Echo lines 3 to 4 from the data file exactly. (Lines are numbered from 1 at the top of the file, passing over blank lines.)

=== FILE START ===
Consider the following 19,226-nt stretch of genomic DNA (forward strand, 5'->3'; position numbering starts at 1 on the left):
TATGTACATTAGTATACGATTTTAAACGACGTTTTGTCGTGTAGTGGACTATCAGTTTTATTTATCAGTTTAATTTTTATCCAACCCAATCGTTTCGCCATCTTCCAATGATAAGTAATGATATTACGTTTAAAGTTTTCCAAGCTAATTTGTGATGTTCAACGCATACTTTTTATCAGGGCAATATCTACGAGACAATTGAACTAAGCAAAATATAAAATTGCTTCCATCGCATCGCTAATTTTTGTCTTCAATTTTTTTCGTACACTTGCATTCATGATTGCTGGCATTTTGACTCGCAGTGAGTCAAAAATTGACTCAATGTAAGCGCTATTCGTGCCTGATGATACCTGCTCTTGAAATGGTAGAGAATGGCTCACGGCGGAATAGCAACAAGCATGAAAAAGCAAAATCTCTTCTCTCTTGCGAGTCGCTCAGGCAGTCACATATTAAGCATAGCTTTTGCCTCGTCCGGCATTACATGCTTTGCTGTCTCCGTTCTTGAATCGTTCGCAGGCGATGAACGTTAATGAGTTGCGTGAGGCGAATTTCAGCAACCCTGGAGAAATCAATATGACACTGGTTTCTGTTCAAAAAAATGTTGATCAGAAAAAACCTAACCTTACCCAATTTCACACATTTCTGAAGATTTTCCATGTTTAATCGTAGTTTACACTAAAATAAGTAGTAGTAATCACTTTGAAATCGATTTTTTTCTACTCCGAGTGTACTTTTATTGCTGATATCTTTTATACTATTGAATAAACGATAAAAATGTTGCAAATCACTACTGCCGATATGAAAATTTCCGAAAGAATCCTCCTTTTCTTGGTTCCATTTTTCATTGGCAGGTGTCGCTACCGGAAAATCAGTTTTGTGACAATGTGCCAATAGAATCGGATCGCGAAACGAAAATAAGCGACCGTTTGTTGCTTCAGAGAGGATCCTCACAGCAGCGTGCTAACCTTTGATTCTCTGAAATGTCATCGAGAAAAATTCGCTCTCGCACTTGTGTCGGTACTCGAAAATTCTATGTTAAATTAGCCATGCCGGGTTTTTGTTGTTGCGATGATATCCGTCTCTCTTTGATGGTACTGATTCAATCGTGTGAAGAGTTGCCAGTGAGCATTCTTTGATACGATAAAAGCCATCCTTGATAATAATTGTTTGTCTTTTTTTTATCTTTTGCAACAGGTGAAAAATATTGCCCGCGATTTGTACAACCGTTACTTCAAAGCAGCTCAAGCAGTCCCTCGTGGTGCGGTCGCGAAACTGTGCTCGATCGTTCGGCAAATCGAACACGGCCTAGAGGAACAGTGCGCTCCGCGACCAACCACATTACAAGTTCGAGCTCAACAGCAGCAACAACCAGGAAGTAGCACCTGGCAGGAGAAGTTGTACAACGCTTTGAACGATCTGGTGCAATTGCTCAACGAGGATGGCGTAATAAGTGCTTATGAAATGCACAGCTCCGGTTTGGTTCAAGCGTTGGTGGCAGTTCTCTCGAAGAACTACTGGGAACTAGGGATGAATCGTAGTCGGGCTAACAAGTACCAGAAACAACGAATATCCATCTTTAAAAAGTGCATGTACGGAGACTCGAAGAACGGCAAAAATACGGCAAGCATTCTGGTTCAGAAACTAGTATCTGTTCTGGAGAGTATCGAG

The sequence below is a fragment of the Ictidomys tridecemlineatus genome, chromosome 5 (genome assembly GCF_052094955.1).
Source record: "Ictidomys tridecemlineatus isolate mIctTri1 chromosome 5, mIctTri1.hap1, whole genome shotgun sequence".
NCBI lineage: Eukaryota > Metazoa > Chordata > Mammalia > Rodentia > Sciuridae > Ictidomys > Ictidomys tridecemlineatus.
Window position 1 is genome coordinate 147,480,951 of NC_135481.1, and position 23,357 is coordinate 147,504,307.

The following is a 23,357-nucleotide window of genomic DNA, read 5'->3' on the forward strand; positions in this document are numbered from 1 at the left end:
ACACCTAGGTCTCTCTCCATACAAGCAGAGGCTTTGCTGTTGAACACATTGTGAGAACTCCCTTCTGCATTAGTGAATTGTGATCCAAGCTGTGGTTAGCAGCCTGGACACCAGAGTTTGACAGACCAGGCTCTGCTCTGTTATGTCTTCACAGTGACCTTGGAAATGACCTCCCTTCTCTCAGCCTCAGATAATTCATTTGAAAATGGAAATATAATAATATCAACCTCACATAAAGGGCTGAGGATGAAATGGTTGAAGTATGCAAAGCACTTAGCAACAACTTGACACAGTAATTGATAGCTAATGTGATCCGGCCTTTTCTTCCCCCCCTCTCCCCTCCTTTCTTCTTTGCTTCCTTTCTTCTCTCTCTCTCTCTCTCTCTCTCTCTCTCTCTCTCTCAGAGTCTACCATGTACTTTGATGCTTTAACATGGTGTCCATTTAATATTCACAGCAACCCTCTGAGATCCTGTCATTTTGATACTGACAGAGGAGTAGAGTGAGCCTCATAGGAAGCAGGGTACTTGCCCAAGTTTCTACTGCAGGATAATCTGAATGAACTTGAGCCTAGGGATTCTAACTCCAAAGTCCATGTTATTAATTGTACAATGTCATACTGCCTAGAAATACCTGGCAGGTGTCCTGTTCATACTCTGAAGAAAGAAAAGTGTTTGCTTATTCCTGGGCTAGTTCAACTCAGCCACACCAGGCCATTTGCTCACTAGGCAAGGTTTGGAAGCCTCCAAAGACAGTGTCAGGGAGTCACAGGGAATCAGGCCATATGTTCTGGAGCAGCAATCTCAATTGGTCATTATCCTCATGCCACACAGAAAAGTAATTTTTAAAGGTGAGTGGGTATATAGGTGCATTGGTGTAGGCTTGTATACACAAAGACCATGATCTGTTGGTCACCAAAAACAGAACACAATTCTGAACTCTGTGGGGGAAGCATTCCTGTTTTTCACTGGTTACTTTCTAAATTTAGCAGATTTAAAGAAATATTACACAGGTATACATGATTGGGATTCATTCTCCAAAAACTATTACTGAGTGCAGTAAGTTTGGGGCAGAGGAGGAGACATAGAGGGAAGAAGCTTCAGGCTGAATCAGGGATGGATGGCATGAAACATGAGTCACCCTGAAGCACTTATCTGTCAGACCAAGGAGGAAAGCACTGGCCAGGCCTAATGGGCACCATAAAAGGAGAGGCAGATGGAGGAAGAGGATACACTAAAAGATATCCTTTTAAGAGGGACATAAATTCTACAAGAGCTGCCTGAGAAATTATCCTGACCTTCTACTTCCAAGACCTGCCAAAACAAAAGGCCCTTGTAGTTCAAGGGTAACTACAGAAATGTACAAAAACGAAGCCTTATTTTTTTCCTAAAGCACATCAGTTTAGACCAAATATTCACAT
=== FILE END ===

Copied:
The sequence below is a fragment of the Ictidomys tridecemlineatus genome, chromosome 5 (genome assembly GCF_052094955.1).
Source record: "Ictidomys tridecemlineatus isolate mIctTri1 chromosome 5, mIctTri1.hap1, whole genome shotgun sequence".